How do you thank someone who’s willing to risk their life for yours? When it comes to military service members and their families, advocates say there are many avenues for giving back meaningfully.
As part of its “Give More Than Thanks” campaign celebrating 80 years of being the “Force Behind the Forces,” the United Service Organizations (USO) is inviting Americans to take actions that can make a tangible difference in the lives of service members. Here are five ideas to get you started:
- Offer Skills or Services. Many service members face difficulties translating the skills and experience they acquired in the military to civilian jobs. Others struggle to adjust to the norms of the civilian workforce. Meanwhile, military spouses face professional obstacles throughout their service member’s career due to constant moves and deployments. Consider offering career advice or volunteering to guest lecture via military transition programs, such as the USO Pathfinder Transition Program, which equips service members and military spouses with tools needed to tackle the civilian job market. If you own a business or are a leader in a company, advocate for hiring qualified veterans. By offering practical support, you’re not only thanking service members, you’re helping build an inclusive community that bridges the civilian-military divide.
- Send a Care Package. Care packages filled with treats and reminders of home let troops know that friends, family and the American people are thinking of them, even from thousands of miles away. However, the process of sending military care packages can be complicated. One easy way to do so is through USO Wishbook, where you can select a symbolic gift from a catalog to be sent to service members.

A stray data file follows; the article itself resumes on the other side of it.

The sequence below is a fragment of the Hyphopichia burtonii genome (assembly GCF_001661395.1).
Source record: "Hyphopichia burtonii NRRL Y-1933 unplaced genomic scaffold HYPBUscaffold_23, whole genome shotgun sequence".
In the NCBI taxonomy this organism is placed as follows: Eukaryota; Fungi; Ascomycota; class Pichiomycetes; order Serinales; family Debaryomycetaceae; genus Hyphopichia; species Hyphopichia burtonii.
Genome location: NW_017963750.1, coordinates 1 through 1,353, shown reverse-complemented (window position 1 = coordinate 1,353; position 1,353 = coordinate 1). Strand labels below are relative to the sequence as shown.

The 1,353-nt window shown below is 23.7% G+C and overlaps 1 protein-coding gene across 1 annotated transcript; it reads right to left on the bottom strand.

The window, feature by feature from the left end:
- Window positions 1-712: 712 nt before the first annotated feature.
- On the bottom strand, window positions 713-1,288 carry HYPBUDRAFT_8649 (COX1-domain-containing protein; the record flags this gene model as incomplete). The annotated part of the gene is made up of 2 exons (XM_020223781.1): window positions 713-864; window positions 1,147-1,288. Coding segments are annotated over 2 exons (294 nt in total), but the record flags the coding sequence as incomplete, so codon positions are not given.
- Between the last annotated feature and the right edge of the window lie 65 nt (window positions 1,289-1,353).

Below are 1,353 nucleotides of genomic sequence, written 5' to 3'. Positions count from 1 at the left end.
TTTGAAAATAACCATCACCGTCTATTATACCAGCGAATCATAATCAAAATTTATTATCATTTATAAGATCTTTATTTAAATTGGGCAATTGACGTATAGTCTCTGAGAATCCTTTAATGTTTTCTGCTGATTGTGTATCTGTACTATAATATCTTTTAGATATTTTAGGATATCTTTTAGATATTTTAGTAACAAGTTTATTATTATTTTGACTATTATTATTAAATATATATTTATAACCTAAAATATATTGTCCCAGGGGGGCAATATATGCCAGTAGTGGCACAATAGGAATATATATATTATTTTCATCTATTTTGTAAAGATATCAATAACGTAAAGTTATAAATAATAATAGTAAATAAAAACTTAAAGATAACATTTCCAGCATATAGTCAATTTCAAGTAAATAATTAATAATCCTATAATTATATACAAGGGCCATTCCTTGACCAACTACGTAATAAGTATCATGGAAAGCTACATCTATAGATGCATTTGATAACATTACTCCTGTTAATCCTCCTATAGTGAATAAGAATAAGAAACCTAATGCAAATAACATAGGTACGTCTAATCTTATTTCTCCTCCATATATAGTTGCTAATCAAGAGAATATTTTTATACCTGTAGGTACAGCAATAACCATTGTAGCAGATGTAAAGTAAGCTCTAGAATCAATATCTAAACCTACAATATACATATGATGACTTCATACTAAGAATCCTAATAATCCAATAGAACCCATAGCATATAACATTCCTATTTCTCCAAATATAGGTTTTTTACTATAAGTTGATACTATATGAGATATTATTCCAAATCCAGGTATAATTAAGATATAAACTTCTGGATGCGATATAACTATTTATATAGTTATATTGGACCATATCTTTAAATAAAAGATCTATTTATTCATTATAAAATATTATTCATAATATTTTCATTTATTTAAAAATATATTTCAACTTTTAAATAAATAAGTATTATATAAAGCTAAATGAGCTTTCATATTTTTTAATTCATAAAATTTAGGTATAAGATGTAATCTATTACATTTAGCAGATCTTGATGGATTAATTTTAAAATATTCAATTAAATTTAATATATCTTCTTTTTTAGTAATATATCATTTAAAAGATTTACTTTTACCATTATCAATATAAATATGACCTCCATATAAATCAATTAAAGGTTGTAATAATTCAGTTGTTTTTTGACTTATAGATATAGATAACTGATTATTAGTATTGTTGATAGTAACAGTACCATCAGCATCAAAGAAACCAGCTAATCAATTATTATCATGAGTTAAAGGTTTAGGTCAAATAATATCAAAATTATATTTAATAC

- Support Military Spouses. Deployments are challenging for both service members and their spouses. Reach out to a military spouse whose service member is deployed and offer to cook their family dinner, or to pick up groceries. Simply reaching out to see how they are doing can also make all the difference.
- Volunteer. Put your gratitude into action. Many USO locations across the country need volunteers who can facilitate programs and events – virtually or safely in person – that provide the military community with the support needed to carry out their missions.
- Donate. The USO has been expressing its thanks to service members by supporting the troops since World War II. Today, that gratitude is shown in USO locations around the globe; these brick-and-mortar centers serve as a home away from home for deployed service members, and a place of respite for the larger military community. USO programming keeps deployed troops connected to loved ones, provides resources for service members and their families and boosts the morale of the entire military community through entertainment and other supportive events. Charitable donations to the USO help make that mission possible.
To learn more about the USO’s work and discover additional ways to give more thanks, visit USO.org/morethanthanks and follow the conversation at #MoreThanThanks.
“Our service members and their families’ sacrifices require us to rise to the challenge. All Americans, united in spirit and action, can change the lives and communities of our military, and thus, our country, for the better,” says J.D. Crouch II, CEO and president of the USO.